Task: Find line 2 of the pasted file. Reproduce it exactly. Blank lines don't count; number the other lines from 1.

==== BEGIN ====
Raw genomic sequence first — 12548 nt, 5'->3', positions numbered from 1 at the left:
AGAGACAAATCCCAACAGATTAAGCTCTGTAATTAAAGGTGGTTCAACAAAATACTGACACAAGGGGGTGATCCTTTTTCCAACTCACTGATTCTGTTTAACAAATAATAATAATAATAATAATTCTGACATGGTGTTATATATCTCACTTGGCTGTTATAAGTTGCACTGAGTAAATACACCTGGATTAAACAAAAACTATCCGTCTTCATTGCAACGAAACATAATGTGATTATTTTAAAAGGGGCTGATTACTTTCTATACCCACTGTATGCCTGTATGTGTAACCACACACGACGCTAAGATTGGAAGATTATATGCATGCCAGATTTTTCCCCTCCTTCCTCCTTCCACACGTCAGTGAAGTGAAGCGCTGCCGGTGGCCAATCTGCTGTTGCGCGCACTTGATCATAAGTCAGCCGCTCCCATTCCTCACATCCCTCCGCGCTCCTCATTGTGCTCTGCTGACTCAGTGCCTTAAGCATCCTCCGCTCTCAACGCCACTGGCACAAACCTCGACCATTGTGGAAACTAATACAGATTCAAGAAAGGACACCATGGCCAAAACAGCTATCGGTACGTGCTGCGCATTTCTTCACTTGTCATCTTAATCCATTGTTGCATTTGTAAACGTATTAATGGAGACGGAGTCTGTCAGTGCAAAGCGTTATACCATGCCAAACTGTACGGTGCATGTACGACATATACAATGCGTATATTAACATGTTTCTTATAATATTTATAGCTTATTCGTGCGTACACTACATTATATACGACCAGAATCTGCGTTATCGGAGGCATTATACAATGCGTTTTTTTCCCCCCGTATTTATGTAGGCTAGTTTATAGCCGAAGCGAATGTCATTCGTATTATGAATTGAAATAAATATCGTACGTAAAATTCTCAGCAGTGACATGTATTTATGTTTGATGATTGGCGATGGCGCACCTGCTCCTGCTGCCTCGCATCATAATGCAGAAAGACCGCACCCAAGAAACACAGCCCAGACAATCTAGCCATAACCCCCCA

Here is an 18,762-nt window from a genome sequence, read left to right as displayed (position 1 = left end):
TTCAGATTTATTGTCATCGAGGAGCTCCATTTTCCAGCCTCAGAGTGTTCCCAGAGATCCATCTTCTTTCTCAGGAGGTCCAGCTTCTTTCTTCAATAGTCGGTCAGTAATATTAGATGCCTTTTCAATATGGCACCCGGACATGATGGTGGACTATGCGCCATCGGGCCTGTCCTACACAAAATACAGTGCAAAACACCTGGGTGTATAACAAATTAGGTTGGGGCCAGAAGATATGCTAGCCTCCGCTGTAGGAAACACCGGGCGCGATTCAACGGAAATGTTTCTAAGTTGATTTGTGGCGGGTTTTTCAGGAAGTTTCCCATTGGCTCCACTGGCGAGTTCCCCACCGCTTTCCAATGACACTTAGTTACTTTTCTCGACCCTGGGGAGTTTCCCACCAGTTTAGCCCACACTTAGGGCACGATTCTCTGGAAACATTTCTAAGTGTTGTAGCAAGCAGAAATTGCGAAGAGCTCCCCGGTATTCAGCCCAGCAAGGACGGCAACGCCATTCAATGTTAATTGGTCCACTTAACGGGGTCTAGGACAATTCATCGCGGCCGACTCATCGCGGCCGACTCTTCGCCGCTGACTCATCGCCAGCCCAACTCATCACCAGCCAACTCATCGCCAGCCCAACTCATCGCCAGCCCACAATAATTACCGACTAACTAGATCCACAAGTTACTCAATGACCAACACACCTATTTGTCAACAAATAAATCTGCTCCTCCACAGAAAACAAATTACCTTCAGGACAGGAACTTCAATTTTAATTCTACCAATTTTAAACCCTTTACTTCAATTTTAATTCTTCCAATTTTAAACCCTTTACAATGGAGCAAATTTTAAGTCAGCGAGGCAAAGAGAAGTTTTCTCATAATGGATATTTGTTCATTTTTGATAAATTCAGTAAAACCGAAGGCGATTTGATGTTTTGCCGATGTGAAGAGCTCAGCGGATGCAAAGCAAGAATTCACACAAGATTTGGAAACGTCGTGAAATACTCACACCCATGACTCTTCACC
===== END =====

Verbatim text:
AGAGACAAATCCCAACAGATTAAGCTCTGTAATTAAAGGTGGTTCAACAAAATACTGACACAAGGGGGTGATCCTTTTTCCAACTCACTGATTCTGTTTAACAAATAATAATAATAATAATAATTCTGACATGGTGTTATATATCTCACTTGGCTGTTATAAGTTGCACTGAGTAAATACACCTGGATTAAACAAAAACTATCCGTCTTCATTGCAACGAAACATAATGTGATTATTTTAAAAGGGGCTGATTACTTTCTATACCCACTGTATGCCTGTATGTGTAACCACACACGACGCTAAGATTGGAAGATTATATGCATGCCAGATTTTTCCCCTCCTTCCTCCTTCCACACGTCAGTGAAGTGAAGCGCTGCCGGTGGCCAATCTGCTGTTGCGCGCACTTGATCATAAGTCAGCCGCTCCCATTCCTCACATCCCTCCGCGCTCCTCATTGTGCTCTGCTGACTCAGTGCCTTAAGCATCCTCCGCTCTCAACGCCACTGGCACAAACCTCGACCATTGTGGAAACTAATACAGATTCAAGAAAGGACACCATGGCCAAAACAGCTATCGGTACGTGCTGCGCATTTCTTCACTTGTCATCTTAATCCATTGTTGCATTTGTAAACGTATTAATGGAGACGGAGTCTGTCAGTGCAAAGCGTTATACCATGCCAAACTGTACGGTGCATGTACGACATATACAATGCGTATATTAACATGTTTCTTATAATATTTATAGCTTATTCGTGCGTACACTACATTATATACGACCAGAATCTGCGTTATCGGAGGCATTATACAATGCGTTTTTTTCCCCCCGTATTTATGTAGGCTAGTTTATAGCCGAAGCGAATGTCATTCGTATTATGAATTGAAATAAATATCGTACGTAAAATTCTCAGCAGTGACATGTATTTATGTTTGATGATTGGCGATGGCGCACCTGCTCCTGCTGCCTCGCATCATAATGCAGAAAGACCGCACCCAAGAAACACAGCCCAGACAATCTAGCCATAACCCCCCA